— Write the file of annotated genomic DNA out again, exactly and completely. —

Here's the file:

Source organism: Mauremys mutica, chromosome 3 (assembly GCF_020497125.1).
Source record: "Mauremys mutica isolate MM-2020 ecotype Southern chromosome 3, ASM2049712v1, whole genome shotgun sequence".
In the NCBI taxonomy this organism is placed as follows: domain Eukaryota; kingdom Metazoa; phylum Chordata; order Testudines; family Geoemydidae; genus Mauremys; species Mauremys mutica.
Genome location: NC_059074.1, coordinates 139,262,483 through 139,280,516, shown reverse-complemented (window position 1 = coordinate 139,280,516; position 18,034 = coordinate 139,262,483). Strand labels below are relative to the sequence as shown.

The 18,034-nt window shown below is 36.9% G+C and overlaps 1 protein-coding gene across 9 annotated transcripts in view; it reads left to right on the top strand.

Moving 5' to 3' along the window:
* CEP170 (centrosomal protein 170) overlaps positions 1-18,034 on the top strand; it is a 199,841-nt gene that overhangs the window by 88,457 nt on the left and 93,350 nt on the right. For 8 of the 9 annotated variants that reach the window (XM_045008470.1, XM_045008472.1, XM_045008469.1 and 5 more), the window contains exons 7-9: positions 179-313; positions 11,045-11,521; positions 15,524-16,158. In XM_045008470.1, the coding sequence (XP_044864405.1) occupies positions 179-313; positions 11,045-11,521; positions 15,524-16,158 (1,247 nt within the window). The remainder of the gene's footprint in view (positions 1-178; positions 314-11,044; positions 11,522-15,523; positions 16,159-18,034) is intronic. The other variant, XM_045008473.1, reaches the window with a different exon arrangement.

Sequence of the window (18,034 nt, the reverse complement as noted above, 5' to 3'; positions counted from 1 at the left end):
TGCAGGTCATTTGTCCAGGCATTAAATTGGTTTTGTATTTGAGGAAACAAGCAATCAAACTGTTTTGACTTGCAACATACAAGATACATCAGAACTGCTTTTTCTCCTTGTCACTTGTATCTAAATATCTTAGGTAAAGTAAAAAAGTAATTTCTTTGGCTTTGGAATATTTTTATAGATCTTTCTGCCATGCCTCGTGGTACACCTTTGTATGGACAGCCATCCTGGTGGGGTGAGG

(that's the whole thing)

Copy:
Source organism: Mauremys mutica, chromosome 3 (assembly GCF_020497125.1).
Source record: "Mauremys mutica isolate MM-2020 ecotype Southern chromosome 3, ASM2049712v1, whole genome shotgun sequence".
In the NCBI taxonomy this organism is placed as follows: domain Eukaryota; kingdom Metazoa; phylum Chordata; order Testudines; family Geoemydidae; genus Mauremys; species Mauremys mutica.
Genome location: NC_059074.1, coordinates 139,262,483 through 139,280,516, shown reverse-complemented (window position 1 = coordinate 139,280,516; position 18,034 = coordinate 139,262,483). Strand labels below are relative to the sequence as shown.

The 18,034-nt window shown below is 36.9% G+C and overlaps 1 protein-coding gene across 9 annotated transcripts in view; it reads left to right on the top strand.

Moving 5' to 3' along the window:
* CEP170 (centrosomal protein 170) overlaps positions 1-18,034 on the top strand; it is a 199,841-nt gene that overhangs the window by 88,457 nt on the left and 93,350 nt on the right. For 8 of the 9 annotated variants that reach the window (XM_045008470.1, XM_045008472.1, XM_045008469.1 and 5 more), the window contains exons 7-9: positions 179-313; positions 11,045-11,521; positions 15,524-16,158. In XM_045008470.1, the coding sequence (XP_044864405.1) occupies positions 179-313; positions 11,045-11,521; positions 15,524-16,158 (1,247 nt within the window). The remainder of the gene's footprint in view (positions 1-178; positions 314-11,044; positions 11,522-15,523; positions 16,159-18,034) is intronic. The other variant, XM_045008473.1, reaches the window with a different exon arrangement.

Sequence of the window (18,034 nt, the reverse complement as noted above, 5' to 3'; positions counted from 1 at the left end):
TGCAGGTCATTTGTCCAGGCATTAAATTGGTTTTGTATTTGAGGAAACAAGCAATCAAACTGTTTTGACTTGCAACATACAAGATACATCAGAACTGCTTTTTCTCCTTGTCACTTGTATCTAAATATCTTAGGTAAAGTAAAAAAGTAATTTCTTTGGCTTTGGAATATTTTTATAGATCTTTCTGCCATGCCTCGTGGTACACCTTTGTATGGACAGCCATCCTGGTGGGGTGAGG